HOLA OhioNeighborhood revitalization and engagement

  • Cleveland Restoration Company, Inc. ($ 165,000): The need to tackle the affordable housing crisis in Cleveland continues to weigh heavily as poverty, pre-1940 housing stock, redlining and other measures all converged and came to fruition to today’s housing conditions in Hough. This new initiative will allow the preservation and maintenance of houses of architectural significance in a historic district and will enhance the cultural heritage of Newton Avenue and its residents. Additionally, the project provides natural affordable housing to existing long-term tenants, who will pay rents significantly below fair market rents and even lower than affordable housing rents in adjacent buildings.
  • HOLA Ohio ($ 10,000): The impending demolition of Club Azteca, an iconic Cleveland building, has highlighted the lack of awareness of the more than 100 years of presence and contributions of Mexican immigrants who are part of Cleveland’s diverse fabric. Through this project, HOLA will work in partnership with the Western Reserve Historical Society and other entities to tell the complex story of Mexican history in Cleveland and to help formulate a plan that will proactively preserve that story for generations. futures.

Asian services in actionYouth, health and social services

  • Asian Services in Action, Inc. (ASIA) ($ 100,000): The COVID-19 pandemic has exacerbated the already precarious access of the Asian-American / Pacific Islander (AAPI) community to culturally and linguistically appropriate quality information, health and social services . This funding will allow the organization to strengthen the capacities of its International Community Health Center (CISC) with a dual approach to telehealth: the implementation of a pilot telehealth program for 25 high-risk patients as well as clinic-based telehealth with risks of transmission of COVID-19 between patients, staff and providers while also meeting patient preferences for in-person health care.
  • B. Riley Sober House ($ 45,675): Data from the National Survey on Drug Use and Health suggests LGBTQ + people are twice as likely to abuse drugs or alcohol as their heterosexual peers, research and maintenance of a job being one of the biggest challenges in staying sober. This grant will allow the organization to introduce career preparation training by hiring a certified career development facilitator to lead a month-long career preparation program for LGBTQ + people that includes, but does not include s ‘Limit it, interpersonal and problem-solving skills, basic computer skills, and financial literacy.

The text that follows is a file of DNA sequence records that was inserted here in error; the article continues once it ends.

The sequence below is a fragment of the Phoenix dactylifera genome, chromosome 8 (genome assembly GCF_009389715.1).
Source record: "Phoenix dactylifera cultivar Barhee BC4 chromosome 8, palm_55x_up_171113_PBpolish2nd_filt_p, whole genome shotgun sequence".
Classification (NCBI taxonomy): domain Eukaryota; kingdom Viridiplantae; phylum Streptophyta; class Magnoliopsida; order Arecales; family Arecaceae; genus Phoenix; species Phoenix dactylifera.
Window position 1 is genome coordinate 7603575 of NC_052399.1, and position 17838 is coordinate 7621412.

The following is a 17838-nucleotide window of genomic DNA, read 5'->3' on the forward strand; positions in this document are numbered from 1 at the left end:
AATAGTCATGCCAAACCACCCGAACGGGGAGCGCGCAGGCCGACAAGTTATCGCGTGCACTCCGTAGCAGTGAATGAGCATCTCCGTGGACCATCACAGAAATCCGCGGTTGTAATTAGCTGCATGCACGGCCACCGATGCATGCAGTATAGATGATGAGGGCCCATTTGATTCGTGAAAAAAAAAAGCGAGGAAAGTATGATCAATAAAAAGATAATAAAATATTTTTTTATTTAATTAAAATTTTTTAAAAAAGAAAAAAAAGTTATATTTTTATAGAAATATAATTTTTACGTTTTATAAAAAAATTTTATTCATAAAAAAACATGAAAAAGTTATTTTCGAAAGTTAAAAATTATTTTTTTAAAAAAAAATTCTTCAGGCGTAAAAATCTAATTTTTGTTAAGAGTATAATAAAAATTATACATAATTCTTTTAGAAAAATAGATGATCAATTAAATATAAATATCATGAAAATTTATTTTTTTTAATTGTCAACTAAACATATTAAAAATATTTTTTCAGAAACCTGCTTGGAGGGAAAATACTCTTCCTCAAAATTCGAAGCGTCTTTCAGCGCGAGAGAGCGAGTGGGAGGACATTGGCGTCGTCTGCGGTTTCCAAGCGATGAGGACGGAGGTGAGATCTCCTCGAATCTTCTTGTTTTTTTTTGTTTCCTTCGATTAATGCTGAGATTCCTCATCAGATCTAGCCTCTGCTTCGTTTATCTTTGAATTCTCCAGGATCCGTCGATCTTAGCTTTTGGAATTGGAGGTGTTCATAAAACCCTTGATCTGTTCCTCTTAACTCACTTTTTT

• Cleveland Rape Relief Center ($ 200,000): According to the National Network Rape, Abuse, and Incest, an American is sexually assaulted every 73 seconds. More than 50% of sexual assault victims are 12-34 year olds, and the majority of sexual assault victims are women, with one in six women having experienced sexual assault or attempt in their life. life. Recent research published in “The New England Journal of Medicine” described sexual violence during COVID-19 as “a pandemic within a pandemic”. This grant will allow the organization to continue to strengthen its presence in the communities of Shaker Square and Clark-Fulton while strengthening its outreach and community engagement capacities.
  • Corporate Community Partners, Inc. ($ 175,000): Homelessness and unstable housing have a profound negative impact on health and well-being, as people who are homeless are more likely to suffer from chronic diseases and other health problems. This grant will allow the organization to address homelessness and housing instability in partnership with key local entities including the Lead Safe Cleveland Coalition, the Cleveland Community Development Corporation Network and others.
  • Free Lake County Clinic ($ 650,000): After being moved from its previous location, the free Lake County clinic will now be able to move to a permanent home. In addition to allowing the organization to streamline its operations, this funding will also support the increase in dental services while introducing new lines of services in the area of ​​women’s health and case management.
  • Reception House, Inc. ($ 195,000): The Cuyahoga County Developmental Disability Provider Consortium (DDPC) was formed in 1994 for providers of people with intellectual and developmental disabilities (IDD). However, all IDD service providers in Cuyahoga County are now facing a staffing crisis, with an average annual staff turnover rate of around 45-60%. This grant will allow DDPC to learn over the next two years whether a network of employer resources led by success coaches can work with staff on a personalized basis to reduce turnover.